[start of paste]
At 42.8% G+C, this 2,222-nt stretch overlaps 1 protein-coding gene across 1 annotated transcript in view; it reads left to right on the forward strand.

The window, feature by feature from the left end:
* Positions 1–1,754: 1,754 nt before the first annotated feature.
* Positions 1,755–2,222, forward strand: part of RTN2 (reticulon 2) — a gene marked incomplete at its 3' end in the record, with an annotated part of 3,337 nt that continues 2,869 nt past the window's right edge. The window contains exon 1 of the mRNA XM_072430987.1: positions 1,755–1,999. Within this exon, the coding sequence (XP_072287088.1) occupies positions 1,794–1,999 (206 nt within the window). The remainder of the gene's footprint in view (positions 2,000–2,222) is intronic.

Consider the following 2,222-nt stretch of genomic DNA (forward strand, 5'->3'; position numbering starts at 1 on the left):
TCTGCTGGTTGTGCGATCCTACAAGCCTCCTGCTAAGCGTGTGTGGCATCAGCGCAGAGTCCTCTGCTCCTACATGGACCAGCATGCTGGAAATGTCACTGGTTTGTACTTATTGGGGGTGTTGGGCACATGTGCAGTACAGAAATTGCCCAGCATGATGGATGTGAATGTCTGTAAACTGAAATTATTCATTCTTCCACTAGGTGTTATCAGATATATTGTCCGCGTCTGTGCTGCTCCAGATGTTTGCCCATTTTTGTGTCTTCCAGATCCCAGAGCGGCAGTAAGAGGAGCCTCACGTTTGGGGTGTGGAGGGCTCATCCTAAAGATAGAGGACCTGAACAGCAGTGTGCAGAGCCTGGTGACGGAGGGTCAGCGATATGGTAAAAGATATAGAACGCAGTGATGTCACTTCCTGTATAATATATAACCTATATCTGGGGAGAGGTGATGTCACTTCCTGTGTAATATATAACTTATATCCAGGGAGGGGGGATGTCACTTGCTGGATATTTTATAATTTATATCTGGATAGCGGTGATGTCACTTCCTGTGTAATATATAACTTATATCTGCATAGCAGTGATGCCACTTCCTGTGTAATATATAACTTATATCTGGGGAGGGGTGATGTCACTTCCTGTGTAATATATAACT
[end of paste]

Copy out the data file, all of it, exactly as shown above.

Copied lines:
At 42.8% G+C, this 2,222-nt stretch overlaps 1 protein-coding gene across 1 annotated transcript in view; it reads left to right on the forward strand.

The window, feature by feature from the left end:
* Positions 1–1,754: 1,754 nt before the first annotated feature.
* Positions 1,755–2,222, forward strand: part of RTN2 (reticulon 2) — a gene marked incomplete at its 3' end in the record, with an annotated part of 3,337 nt that continues 2,869 nt past the window's right edge. The window contains exon 1 of the mRNA XM_072430987.1: positions 1,755–1,999. Within this exon, the coding sequence (XP_072287088.1) occupies positions 1,794–1,999 (206 nt within the window). The remainder of the gene's footprint in view (positions 2,000–2,222) is intronic.

Consider the following 2,222-nt stretch of genomic DNA (forward strand, 5'->3'; position numbering starts at 1 on the left):
TCTGCTGGTTGTGCGATCCTACAAGCCTCCTGCTAAGCGTGTGTGGCATCAGCGCAGAGTCCTCTGCTCCTACATGGACCAGCATGCTGGAAATGTCACTGGTTTGTACTTATTGGGGGTGTTGGGCACATGTGCAGTACAGAAATTGCCCAGCATGATGGATGTGAATGTCTGTAAACTGAAATTATTCATTCTTCCACTAGGTGTTATCAGATATATTGTCCGCGTCTGTGCTGCTCCAGATGTTTGCCCATTTTTGTGTCTTCCAGATCCCAGAGCGGCAGTAAGAGGAGCCTCACGTTTGGGGTGTGGAGGGCTCATCCTAAAGATAGAGGACCTGAACAGCAGTGTGCAGAGCCTGGTGACGGAGGGTCAGCGATATGGTAAAAGATATAGAACGCAGTGATGTCACTTCCTGTATAATATATAACCTATATCTGGGGAGAGGTGATGTCACTTCCTGTGTAATATATAACTTATATCCAGGGAGGGGGGATGTCACTTGCTGGATATTTTATAATTTATATCTGGATAGCGGTGATGTCACTTCCTGTGTAATATATAACTTATATCTGCATAGCAGTGATGCCACTTCCTGTGTAATATATAACTTATATCTGGGGAGGGGTGATGTCACTTCCTGTGTAATATATAACT